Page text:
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Vytautas the Great and Teutonic Order ravage Vilnius

Before becoming Grand Duke of Lithuania, Vytautas committed at least one disgraceful act that would bar any modern politician from achieving high office. In 1390 he led Teutonic knights in an attack on Vilnius and decimated the defenders of the Crooked Castle. However, he did become the grand duke and his reign lasted for nearly four decades. Moreover, his excellent rule brought him highest honors and history remembers him as Vytautas the Great.

Reise nach Vilnius 

Illuminated initial letter showing Henry IV from the records of the Duchy of Lancaster, c.1402. Before his usurpation of Richard II in 1399, Henry was Duke of Lancaster. The National Archives in the UK.

The raid on Vilnius at the end of summer 1390 was exceptional because alongside the Teutonic knights marched Lithuanian duke Vytautas and the future King Henry IV of England, who then was still known as the Earl of Derby Henry Bolingbroke (1367–1413). The assailants took and burned down the Crooked Castle where they killed Kazimierz-Karigaila, the brother of King Władysław II Jagiełło. The Teutonic Order launched the raid despite the fact that Lithuania, at least de jure, was a Christian land.

The raid on Vilnius at the end of summer 1390 was exceptional because alongside the Teutonic knights marched Lithuanian duke Vytautas and the future King Henry IV of England, who then was still known as the Earl of Derby Henry Bolingbroke (1367–1413).

For Vytautas, the year 1390 began with fleeing to Prussia for the second time, because of his quarrels with his cousins Jagiełło and Skirgaila. Angry and vengeful, Vytautas was instrumental in acts of war against Lithuania. The preparation for the raid on Vilnius began in summer.

According to the German chronicler Johann von Posilge, Henry Bolingbroke had 300 men with him, many of whom were experienced archers. Grandmaster of the Teutonic Order Engelhard Rabe, Livonian Master Wennemar von Hasenkamp, and Vytautas surrounded by Samogitian troops marched alongside them.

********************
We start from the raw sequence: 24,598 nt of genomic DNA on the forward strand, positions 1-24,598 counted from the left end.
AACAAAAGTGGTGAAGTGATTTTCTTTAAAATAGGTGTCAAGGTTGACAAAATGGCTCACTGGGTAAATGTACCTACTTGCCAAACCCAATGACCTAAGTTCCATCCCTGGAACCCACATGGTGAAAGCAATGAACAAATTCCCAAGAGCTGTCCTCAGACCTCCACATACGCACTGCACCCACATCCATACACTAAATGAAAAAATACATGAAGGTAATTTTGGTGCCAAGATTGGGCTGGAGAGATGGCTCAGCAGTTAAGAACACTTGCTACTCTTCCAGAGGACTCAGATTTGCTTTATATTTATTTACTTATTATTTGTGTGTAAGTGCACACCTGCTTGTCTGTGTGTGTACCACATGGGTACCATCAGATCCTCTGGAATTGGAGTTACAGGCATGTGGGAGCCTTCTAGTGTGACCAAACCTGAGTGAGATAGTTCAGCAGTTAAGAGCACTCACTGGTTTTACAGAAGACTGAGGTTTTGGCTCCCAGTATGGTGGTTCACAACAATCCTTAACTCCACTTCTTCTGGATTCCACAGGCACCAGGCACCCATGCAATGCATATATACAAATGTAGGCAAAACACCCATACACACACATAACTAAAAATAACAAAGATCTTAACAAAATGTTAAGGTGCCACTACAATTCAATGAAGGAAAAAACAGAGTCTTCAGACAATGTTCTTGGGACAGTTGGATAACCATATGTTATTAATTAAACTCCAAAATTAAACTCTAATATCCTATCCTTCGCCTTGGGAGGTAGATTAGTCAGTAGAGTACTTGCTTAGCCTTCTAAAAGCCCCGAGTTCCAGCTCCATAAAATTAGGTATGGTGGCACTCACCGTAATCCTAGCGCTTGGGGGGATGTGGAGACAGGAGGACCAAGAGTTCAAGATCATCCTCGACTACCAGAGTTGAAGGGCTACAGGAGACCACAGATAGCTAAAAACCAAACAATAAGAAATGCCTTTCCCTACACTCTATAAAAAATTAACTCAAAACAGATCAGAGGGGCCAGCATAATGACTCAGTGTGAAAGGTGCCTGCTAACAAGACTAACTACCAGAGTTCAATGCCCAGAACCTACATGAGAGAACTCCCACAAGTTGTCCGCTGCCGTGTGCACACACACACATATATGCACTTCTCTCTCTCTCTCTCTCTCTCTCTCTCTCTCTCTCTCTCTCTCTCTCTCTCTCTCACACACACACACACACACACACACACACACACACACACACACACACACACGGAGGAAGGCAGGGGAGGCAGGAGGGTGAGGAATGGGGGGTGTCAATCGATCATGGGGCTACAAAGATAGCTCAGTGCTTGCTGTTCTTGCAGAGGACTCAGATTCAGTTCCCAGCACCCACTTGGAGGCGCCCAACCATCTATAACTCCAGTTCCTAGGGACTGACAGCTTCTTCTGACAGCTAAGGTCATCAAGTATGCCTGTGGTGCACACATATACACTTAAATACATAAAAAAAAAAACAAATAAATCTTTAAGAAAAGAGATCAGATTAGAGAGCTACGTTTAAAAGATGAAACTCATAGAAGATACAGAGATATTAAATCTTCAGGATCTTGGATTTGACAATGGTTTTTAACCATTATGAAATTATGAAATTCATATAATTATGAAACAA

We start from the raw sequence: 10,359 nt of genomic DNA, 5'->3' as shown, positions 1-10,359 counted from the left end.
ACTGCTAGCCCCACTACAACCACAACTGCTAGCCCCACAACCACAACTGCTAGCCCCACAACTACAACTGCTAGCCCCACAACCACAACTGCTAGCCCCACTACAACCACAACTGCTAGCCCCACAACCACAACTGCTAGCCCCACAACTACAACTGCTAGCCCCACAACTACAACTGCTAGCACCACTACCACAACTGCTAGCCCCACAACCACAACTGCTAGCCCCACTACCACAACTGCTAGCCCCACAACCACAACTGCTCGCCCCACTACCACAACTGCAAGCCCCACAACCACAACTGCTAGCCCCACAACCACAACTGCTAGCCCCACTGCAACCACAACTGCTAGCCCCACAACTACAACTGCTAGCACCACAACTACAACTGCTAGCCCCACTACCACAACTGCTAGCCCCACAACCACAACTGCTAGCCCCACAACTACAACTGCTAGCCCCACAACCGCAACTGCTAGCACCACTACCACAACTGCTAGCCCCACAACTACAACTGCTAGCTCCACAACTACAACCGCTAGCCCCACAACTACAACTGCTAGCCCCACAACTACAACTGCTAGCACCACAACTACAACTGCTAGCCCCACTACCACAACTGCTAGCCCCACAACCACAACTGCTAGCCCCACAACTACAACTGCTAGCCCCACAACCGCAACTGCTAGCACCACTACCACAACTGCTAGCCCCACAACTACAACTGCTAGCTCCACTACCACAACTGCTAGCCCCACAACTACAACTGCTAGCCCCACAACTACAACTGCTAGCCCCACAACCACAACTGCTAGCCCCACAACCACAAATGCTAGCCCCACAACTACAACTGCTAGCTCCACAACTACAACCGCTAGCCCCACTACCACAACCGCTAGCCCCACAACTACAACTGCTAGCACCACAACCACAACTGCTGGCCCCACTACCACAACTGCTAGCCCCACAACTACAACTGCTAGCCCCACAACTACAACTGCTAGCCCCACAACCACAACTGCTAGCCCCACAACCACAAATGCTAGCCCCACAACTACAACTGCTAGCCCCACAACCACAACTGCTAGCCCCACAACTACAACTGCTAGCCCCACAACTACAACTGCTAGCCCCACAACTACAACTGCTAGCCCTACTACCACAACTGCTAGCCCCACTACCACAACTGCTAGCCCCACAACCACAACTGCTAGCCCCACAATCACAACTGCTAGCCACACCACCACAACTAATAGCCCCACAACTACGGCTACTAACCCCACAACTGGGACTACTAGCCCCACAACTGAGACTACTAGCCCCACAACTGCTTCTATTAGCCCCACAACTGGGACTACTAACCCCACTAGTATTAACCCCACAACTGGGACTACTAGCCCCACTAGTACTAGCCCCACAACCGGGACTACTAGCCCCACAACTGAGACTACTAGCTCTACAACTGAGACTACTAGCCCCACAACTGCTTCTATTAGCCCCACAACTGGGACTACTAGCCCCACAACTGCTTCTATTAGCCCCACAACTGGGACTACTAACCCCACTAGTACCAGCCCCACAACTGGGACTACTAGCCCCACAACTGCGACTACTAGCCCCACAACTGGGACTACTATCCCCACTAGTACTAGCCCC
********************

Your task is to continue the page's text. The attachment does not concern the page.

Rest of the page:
The march started in August and huge forces reached Vilnius by the end of the month, then proceeded to build two bridges across Neris. The siege of the city’s three castles began on 4 September 1390.

Grand Duke of Lithuania Vytautas the Great and the Grand Duchess of Lithuania Ona Vytautienė. Unknown German artist, 16th century. Paper, ink, watercolor 12.5 x 17.5 cm. Inv. No. VR-827. © National Museum – Palace of the Grand Dukes of Lithuania. The exhibit is scanned.

Wooden castle besieged

Johann von Posilge claims that the Crooked Castle was the primary target because it was the only one built of wood. Defended by Duke Karigaila and his men, the castle held on until it unexpectedly caught fire. Some maintain that it was sabotaged by Lithuanian traitors, as the attacking forces could not breach it. 

The fire spread panic. English chronicler Thomas Walsingham claims that Henry Bolingbroke and his knights were the first to breach the castle and raise Henry’s flag on one of its walls. Henry’s books of financial records suggest Walsingham might be telling the truth, because it features a line of money paid to an Englishman, who had hoisted the Earl’s standard during the siege.

People rushed out of the burning castle. Karigaila, the brother of King Jagiełło, was among them. Many were captured and taken prisoners, others killed on the spot, many choked on the deadly smoke.

People rushed out of the burning castle. Karigaila, the brother of King Jagiełło, was among them. Many were captured and taken prisoners, others killed on the spot, many choked on the deadly smoke.